Nazis, noir and Weimar decadence: Babylon Berlin recreates an era for TV detective drama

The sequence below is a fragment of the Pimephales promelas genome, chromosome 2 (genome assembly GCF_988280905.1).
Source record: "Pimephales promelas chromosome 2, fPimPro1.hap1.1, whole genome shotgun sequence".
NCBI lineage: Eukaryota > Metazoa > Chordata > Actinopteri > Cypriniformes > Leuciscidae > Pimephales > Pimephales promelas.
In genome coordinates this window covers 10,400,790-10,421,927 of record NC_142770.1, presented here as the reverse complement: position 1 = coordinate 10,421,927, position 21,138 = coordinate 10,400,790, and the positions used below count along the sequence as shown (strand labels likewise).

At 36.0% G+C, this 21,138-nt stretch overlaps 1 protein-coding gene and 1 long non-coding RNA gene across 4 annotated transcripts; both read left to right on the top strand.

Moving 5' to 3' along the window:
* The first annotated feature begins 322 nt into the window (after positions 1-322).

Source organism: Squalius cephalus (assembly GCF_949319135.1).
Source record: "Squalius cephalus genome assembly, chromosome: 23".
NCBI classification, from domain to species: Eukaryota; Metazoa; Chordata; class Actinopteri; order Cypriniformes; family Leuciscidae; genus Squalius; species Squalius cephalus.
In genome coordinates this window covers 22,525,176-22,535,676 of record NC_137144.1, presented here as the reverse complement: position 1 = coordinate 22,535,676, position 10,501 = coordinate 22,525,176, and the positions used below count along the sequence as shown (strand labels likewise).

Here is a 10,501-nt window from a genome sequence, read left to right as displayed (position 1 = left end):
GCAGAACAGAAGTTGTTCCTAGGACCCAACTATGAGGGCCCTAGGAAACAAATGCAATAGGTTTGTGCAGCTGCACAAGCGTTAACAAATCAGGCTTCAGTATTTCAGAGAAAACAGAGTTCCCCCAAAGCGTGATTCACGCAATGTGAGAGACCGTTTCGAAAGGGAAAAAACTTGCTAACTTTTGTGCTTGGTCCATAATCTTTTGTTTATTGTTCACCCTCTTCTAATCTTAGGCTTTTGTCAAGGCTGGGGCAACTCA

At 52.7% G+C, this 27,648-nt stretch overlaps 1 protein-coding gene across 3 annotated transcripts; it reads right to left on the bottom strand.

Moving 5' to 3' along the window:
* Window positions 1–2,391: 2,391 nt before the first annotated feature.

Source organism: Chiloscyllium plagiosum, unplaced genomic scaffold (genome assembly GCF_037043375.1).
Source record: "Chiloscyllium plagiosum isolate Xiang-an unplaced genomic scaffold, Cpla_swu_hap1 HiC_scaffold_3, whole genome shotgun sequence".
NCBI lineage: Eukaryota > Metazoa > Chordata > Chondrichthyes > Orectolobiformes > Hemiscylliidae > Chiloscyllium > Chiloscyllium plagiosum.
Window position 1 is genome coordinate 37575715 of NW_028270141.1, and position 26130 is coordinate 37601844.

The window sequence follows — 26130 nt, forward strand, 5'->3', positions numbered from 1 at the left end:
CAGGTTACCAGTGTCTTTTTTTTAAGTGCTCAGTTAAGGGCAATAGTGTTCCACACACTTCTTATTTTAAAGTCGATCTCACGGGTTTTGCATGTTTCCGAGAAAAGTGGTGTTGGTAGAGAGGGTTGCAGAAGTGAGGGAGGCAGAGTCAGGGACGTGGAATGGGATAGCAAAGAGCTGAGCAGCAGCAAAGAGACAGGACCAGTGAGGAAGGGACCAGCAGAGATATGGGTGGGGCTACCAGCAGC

One of the most expensive drama series ever created for television will be screened in the autumn – a 16-part crime story set in 1920s Germany costing £36. The German-language Babylon Berlin series has been adapted from a 2008 bestselling thriller by Volker Kutscher. Set in the glamorous decadent world of 1920s Berlin, with communists Nazis clashing on the city’s streets, it follows a young police inspector who investigates a porn ring uncovers a web of corruption. It is one of six critically acclaimed novels featuring the detective Gereon Rath was partly inspired by the crime fiction of Raymond Chandler the hit HBO television series The Sopranos . The German-language editions alone have sold more than a million copies. Although Babylon Berlin the second novel in the series – The Silent Death – have been translated into English, Kutscher is still barely known in Britain. He is due to appear the Edinburgh book festival on . The Observer spoke to him just after he had attended a preview screening of the new drama. He said: “It really blew me away. It’s really and exciting TV. How deeply I was dragged […]

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